Richard Silverstein
The Guardian
July 13, 2009 - 12:00am

A former insider at Aipac has spilled the beans on a major secret initiative by The Israel Project (TIP) designed to counter opposition in the US to Israeli settlements in the occupied territories. Douglas Bloomfield, former chief lobbyist for Aipac, writes that TIP, a group dedicated to promoting Israel's positive image among the US media and policymakers, has circulated a 140-page primer designed to prompt supporters in their exchanges with US journalists and key decision-makers when they are arguing in favour of the settlements:

If you can't convince 'em, accuse 'em. That's the advice from The Israel Project (TIP) for pro-Israel activist. … Rather than try to defend Israeli settlements, change the subject. If that doesn't work, try accusing those who advocate removing Jewish settlements of promoting "a kind of ethnic cleansing to move all Jews" from the West Bank. TIP calls that "the best settlement argument" in its 2009 Global Language Dictionary.

You read the full document posted on Newsweek's site [PDF], and includes a preface by its author, the Republican pollster and spin doctor Frank Luntz. What is especially instructive about the document is that it concedes that Israel is on the defensive here in the US. It conveys a recognition that the new Obama administration policy on Israel has caused a sea change for the pro-Israel community. Instead of being on the offensive, always pressing its case, the lobby, perhaps for the first time, is in crisis mode. Bloomfield continues:

"The single toughest issue" to defend among Americans generally and American Jews in particular is settlements, says the manual, and "hostility towards them and towards Israeli policy that appears to encourage settlement activity. … Public opinion is hostile to the settlements – even among supporters of Israel."

Groups like TIP are not known for paying very close attention to truth or facts, and they don't disappoint here, according to Bloomfield:

TIP says the "best argument" for settlements is this: Since Arabs citizens of Israel "enjoy equal rights," telling Jews they can't live in the Palestinian state "is a racist idea."

In fact, Palestinian prime minister Salam Fayyad just last week invited settlers to remain in the West Bank after it becomes part of a Palestinian state with full rights. Rabbi Menachem Froman, a founder of Gush Emunim who lives in Tekoa on the West Bank, advocates a similar approach.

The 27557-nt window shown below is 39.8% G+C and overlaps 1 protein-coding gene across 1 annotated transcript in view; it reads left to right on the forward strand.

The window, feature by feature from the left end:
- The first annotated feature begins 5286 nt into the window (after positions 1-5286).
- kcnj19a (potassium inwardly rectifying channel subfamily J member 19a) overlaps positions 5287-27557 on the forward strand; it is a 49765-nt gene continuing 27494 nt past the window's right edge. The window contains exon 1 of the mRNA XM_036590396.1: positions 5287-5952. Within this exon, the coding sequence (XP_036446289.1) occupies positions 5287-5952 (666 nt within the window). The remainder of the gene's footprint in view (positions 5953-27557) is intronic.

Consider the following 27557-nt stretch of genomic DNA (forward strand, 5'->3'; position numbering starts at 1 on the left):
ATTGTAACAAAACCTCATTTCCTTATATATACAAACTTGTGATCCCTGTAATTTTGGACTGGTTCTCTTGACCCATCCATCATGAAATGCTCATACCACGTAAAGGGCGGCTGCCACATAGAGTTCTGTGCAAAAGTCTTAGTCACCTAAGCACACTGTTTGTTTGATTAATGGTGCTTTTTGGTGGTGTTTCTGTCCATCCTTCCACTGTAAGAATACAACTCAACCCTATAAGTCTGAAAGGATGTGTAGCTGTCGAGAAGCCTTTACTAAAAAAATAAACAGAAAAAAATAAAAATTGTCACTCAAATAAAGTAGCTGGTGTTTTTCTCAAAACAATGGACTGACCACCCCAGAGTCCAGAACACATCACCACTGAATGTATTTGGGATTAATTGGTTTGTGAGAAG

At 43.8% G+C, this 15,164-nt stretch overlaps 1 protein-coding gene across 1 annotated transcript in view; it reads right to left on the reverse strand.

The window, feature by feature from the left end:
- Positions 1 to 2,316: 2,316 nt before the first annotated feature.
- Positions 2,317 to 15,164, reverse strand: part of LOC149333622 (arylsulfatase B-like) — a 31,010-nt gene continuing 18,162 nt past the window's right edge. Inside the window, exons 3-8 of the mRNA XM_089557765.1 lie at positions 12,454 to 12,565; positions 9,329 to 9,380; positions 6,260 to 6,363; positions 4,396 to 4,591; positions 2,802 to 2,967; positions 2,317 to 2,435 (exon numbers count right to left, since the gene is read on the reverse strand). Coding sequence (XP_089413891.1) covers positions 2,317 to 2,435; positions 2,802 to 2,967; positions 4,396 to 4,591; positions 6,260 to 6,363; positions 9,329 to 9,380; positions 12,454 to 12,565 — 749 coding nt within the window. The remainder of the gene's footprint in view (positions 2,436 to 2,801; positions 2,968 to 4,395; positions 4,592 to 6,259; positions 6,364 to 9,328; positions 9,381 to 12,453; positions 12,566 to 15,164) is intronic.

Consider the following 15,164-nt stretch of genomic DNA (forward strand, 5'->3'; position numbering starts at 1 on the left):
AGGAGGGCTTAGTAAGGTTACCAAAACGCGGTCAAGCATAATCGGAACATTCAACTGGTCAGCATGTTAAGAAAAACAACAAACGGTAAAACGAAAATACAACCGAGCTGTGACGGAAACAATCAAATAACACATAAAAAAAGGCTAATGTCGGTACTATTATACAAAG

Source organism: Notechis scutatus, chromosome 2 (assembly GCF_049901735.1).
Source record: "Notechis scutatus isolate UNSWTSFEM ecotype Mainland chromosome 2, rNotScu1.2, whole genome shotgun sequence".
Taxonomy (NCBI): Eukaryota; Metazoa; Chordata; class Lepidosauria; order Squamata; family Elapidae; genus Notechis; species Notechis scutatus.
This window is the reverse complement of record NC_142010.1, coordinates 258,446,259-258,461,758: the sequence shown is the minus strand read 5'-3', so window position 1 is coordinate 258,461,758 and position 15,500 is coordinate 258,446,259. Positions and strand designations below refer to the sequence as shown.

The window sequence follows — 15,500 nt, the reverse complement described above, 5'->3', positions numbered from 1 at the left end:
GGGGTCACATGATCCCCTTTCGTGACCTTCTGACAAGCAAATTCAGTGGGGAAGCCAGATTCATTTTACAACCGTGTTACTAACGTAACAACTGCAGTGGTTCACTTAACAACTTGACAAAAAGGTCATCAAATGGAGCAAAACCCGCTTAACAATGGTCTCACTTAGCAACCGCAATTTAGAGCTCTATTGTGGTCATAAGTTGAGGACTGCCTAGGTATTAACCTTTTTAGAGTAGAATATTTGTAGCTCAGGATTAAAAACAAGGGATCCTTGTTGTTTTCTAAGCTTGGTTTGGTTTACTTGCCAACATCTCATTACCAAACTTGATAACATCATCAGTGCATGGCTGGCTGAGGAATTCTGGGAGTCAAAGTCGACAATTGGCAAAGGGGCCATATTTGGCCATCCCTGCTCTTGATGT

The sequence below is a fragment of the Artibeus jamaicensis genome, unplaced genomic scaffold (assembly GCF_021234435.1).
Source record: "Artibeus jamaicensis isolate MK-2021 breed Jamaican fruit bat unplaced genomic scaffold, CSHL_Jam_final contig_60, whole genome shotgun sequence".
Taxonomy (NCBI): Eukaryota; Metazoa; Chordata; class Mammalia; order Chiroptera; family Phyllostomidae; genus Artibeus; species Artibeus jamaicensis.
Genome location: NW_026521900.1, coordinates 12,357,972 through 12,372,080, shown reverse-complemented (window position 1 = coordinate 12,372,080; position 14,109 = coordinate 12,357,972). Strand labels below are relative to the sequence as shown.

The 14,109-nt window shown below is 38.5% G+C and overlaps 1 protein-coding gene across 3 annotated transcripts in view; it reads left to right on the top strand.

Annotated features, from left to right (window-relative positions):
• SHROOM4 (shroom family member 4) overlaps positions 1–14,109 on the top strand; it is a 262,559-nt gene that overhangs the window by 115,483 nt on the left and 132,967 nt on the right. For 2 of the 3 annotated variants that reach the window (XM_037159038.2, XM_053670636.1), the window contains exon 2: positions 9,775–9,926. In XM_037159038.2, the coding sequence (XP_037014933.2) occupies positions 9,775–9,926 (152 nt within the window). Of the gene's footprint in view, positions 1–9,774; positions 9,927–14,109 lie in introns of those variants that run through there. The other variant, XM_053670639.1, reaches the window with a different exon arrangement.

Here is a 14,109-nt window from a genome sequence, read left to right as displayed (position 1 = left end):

What is unique about Froman's stance is his awareness that it is important for him to live in the West Bank as a Jew rather than as an Israeli. He sees what he is doing as a religious rather than political imperative. And his claim is that if you really believe in living on this land you will not care who rules you, since ultimately it is God and not a government that does so. The fact that Froman recently met with a senior US Middle East envoy in Washington indicates how open the Obama administration is to hearing hitherto marginal voices.

To indicate how closely American Jewish groups like TIP coordinate their message with Israel's diplomatic and intelligence agencies, Haaretz reports that Bibi Netanyahu met recently with the German foreign minister and in a masterful bit of guilt and manipulation told him that it was inconceivable to Israel that the West Bank could be "Judenrein".

Similarly, the false argument that dismantling settlements amounts to "ethnic cleansing" is a tried and true settler argument. It too involves grossly abusing the contemporary language of human rights in order to convert a simple political exercise (a territorial compromise with the Palestinians) into an act of racist violence against the people of Israel.

Bloomfield notes another specious argument in the TIP manual: "It falls back on the old and disproven argument that 'the settlements are necessary for the security of Israel.'"

By no measure can anyone claim that the settlements improve Israel's security. In fact, violence perpetrated by extremist settlers against Palestinians is a continuous source of friction, which forces thousands of IDF personnel to be stationed there to protect Jewish residents as they pursue their campaigns. Palestinians see the settlements and the occupation in general as painful reminders of their disenfranchisement. This in turn fuels acts of terrorist violence against settlers, which are often repaid in kind by Jewish extremists. Security? I think not.

Americans for Peace Now's Ori Nir places the issue in a broader context, also contradicting the TIP claim. "American Jews increasingly realise that settlements undermine Israel's ability to survive, long term, as a democratic Jewish state and that they undermine America's national security interest in a stable, peaceful Middle East," he told Bloomfield.

Barack Obama sees the settlements in this light, which is why he has made a full freeze a centrepiece of his policy. Generally, congressional Democrats, even those known to side with the Israel lobby in the past, have adopted the administration's position on the issue. All of which must be a painful reminder to TIP of how low its fortunes have sunk in the current domestic political environment.


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